3. Jason says:

    Just wanted to comment on the following statement you made:
    “If you’re afraid you can’t know anything for sure, you can at least find out whether it’s probable”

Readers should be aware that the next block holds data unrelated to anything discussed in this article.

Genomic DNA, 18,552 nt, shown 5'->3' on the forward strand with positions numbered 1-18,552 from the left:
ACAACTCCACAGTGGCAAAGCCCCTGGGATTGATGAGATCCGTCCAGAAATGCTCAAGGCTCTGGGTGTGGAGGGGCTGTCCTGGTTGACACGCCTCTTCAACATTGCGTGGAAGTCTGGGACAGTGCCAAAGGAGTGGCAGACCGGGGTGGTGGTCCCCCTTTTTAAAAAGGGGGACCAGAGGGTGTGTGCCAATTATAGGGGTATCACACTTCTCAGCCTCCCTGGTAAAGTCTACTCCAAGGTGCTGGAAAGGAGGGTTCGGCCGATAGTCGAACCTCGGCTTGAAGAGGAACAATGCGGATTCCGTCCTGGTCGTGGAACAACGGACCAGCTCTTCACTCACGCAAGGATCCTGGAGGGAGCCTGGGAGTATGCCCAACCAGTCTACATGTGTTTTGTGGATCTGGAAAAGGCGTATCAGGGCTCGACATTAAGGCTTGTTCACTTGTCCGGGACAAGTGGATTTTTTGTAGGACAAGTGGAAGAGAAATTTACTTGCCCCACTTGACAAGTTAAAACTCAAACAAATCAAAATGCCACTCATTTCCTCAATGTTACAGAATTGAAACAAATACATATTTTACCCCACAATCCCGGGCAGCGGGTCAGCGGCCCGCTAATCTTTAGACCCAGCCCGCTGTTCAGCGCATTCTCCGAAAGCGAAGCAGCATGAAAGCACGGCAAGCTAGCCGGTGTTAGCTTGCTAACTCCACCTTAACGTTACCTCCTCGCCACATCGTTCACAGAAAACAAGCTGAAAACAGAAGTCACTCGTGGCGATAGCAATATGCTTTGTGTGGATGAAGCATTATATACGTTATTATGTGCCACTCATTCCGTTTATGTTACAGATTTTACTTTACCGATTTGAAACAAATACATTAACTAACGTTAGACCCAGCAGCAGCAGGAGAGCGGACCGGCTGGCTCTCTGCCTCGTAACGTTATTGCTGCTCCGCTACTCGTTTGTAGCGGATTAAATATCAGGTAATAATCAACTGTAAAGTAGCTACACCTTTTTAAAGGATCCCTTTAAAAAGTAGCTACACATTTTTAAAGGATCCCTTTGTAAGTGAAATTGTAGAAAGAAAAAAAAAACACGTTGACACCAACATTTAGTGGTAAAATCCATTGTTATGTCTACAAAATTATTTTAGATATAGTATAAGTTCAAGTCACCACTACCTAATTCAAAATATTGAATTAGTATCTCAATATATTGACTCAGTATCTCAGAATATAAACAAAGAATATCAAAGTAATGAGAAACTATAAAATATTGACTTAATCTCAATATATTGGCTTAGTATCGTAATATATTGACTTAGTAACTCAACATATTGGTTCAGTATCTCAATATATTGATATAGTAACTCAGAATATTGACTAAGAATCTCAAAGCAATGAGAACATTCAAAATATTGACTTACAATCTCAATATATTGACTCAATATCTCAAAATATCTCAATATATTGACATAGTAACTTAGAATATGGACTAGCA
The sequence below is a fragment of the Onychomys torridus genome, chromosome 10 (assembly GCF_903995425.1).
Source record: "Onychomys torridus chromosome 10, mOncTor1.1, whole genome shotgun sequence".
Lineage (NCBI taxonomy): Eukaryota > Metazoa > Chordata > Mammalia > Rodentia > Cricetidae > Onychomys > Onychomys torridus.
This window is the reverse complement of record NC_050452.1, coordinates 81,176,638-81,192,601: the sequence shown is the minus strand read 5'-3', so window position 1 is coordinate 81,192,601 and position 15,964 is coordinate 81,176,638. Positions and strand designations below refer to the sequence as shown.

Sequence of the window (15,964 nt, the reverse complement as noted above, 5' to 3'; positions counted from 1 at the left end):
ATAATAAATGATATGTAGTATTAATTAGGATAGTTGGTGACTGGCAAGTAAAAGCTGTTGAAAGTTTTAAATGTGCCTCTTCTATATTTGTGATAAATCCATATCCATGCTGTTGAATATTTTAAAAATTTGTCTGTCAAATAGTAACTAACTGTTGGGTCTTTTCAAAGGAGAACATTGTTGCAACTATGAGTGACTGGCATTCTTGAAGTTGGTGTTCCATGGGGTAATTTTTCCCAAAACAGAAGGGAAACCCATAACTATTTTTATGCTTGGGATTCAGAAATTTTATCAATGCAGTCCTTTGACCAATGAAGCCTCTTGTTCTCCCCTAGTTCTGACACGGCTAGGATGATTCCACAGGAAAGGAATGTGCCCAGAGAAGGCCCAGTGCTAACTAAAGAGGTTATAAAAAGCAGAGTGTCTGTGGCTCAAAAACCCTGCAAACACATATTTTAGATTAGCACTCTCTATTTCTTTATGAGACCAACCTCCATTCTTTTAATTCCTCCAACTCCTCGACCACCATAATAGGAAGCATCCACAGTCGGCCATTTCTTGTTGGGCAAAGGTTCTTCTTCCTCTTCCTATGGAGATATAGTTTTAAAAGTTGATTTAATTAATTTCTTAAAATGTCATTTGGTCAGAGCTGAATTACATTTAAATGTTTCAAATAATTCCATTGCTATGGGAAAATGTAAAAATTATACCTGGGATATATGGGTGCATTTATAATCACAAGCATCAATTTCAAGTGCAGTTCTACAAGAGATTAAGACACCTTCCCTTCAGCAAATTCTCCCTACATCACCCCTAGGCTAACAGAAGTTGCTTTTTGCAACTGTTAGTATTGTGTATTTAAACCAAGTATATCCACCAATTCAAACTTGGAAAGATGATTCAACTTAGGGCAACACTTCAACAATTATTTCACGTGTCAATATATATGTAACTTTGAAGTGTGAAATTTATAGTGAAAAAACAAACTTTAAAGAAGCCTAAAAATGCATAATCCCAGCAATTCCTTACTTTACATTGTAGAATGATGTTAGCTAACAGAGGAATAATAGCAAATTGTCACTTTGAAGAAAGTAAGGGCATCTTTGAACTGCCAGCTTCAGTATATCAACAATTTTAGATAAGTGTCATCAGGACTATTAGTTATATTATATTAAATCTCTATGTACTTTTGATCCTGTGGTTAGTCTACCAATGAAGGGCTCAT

I’ve also found some value in determining and acknowledging just how well one can find out by various means whether something is probable, particularly when it comes to either history or prediction, which although you rightly point out that history is not the domain of science, certain claims made in historical texts can be evaluated to some degree based on recent scientific observations. However even confidence in this ability is subject to decay the further back in history we go (we must extrapolate from data that has been recorded more recently, and that extrapolation statistically has a limited range that it can be applied with confidence). So sometimes, the best you can say is ‘based on what we know from the last 100 years, we extrapolate that this is how it would have been 5000 years ago, and there is a 86.9% (or whatever, I’ve not done the math for this length of time) margin for error (i.e. we can really only have about 13.1% confidence that everything we know accurately tells us what was). It can be a freeing exercise to face the reality of how little/much we can figure out by observation, and that the testimony of someone who claims to have been there and whose other claims have proven trustworthy, well we can have a bit more confidence in that. That is very different than throwing up the hands and saying “we can’t know anything” – I’m talking about taking an honest humble/truthful look at what exactly can we know by mere observation and how confident we can be in that knowledge.